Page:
It’s October – the month of ghouls and ghosts, naked trees, and, well, Back Pain Week of course!
Each year, an average of 2.6 million people in the UK seek advice about back pain from their GP. Lower back pain affects approximately 1 in 3 adults, and with an aging population, this number will only increase.
A large proportion of UK office workers spend between four to nine hours sat at their desk each day, and with the rise of new technologies, our working lives are changing to accommodate digital solutions.
For those of us that have relatively inactive jobs, the chances of developing back pain are high. However, let’s not get too fatalistic – there are preventative measures that can be taken to mitigate the risks.
So, businesses and employees: take note!
#1 Good posture
Keeping your head straight and shoulders relaxed as much as possible will make a huge difference when it comes to your long-term back health. Many of us hold tension in our shoulders when we’re stressed or anxious. If you feel your shoulders creeping up towards your ears, do some simple shoulder rolls to try and relax the muscles.
You can also try and massage the muscles yourself to release any tension. Start at the top of your neck just beneath your hairline, and use your middle and forefingers to massage downwards in a circular motion.
#2 Evaluate your work station
It may seem obvious, but the positioning of your desk, chair and computer is vital when it comes to preventing any long-term damage. Most of us spend a considerable amount of our day glued to our desks when we’re not rushing to meetings, commuting or walking from one office to another.
Make sure your chair allows your back to rest against a lumbar support. It should also be very slightly reclined. Your mouse should be close to your keyboard, so you’re not having to overreach or move your shoulder while clicking.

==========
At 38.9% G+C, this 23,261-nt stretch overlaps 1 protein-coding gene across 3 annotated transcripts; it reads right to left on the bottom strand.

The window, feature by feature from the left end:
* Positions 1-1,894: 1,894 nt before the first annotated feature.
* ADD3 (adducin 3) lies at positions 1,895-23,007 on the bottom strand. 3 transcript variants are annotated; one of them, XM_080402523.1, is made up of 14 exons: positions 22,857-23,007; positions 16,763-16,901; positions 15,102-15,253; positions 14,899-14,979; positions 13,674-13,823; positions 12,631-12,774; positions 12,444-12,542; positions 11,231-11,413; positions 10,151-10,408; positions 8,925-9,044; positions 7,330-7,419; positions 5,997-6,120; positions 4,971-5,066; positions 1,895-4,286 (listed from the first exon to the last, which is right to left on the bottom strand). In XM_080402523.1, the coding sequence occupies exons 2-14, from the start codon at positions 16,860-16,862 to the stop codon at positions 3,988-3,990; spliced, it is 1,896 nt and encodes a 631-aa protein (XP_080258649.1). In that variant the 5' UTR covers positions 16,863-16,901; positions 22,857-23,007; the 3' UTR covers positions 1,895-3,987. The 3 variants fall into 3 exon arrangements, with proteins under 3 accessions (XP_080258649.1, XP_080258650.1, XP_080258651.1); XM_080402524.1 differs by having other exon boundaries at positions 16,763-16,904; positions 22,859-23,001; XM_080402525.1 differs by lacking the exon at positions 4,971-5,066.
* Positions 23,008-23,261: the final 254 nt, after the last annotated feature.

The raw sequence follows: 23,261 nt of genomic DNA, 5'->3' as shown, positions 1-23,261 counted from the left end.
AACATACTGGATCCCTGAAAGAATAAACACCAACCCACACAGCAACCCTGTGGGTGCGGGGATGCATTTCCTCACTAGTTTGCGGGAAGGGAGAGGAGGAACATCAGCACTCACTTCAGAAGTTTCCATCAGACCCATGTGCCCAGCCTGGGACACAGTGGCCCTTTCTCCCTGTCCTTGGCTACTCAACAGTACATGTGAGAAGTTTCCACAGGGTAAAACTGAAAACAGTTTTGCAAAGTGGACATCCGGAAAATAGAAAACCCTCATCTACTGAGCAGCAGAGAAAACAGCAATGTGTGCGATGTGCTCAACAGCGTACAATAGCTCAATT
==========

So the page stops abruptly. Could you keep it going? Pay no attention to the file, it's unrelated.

Your monitor should be about 2–3 inches above eye level and your torso should be about an arm’s length away from the screen.
#3 Breathe, breathe, breathe
Sounds weird, right? The truth is, most of us forget to breathe regularly and this can impact the core muscles which support the lower back. If you notice yourself holding your breath – again, this is a common symptom of stress – try some breathing exercises to refocus and get back into a regular breathing pattern. Here are five exercises you can try at your desk.
#4 Position your feet properly
Although many of us have a habit of crossing our legs, it can lead to joint issues, knee pain and lower back problems. While sitting at your desk or during meetings, try and keep both feet flat on the floor to relieve tension and maintain good alignment in the spine.
#5 Take breaks and exercise
I know, you’ve probably heard it so many times before, but exercise really is good for you. It’s unhealthy to be sat in the same position all day long. Our bodies need movement, whether that’s a simple walk around the office, a brisk stroll in the park or a lunchtime run, it all contributes to improving overall wellbeing.
If you struggle to fit exercise in to your 9–5, then why not try a class after work on the way home? It doesn’t have to be every day. Start with something that’s achievable to you – if you set your goals too high, you’ll probably find it hard to sustain in the long-run.
If employers would like more information on wellbeing, and how to best support staff, there are a number of trusted sources such as The CIPD report on Health and Wellbeing at Work.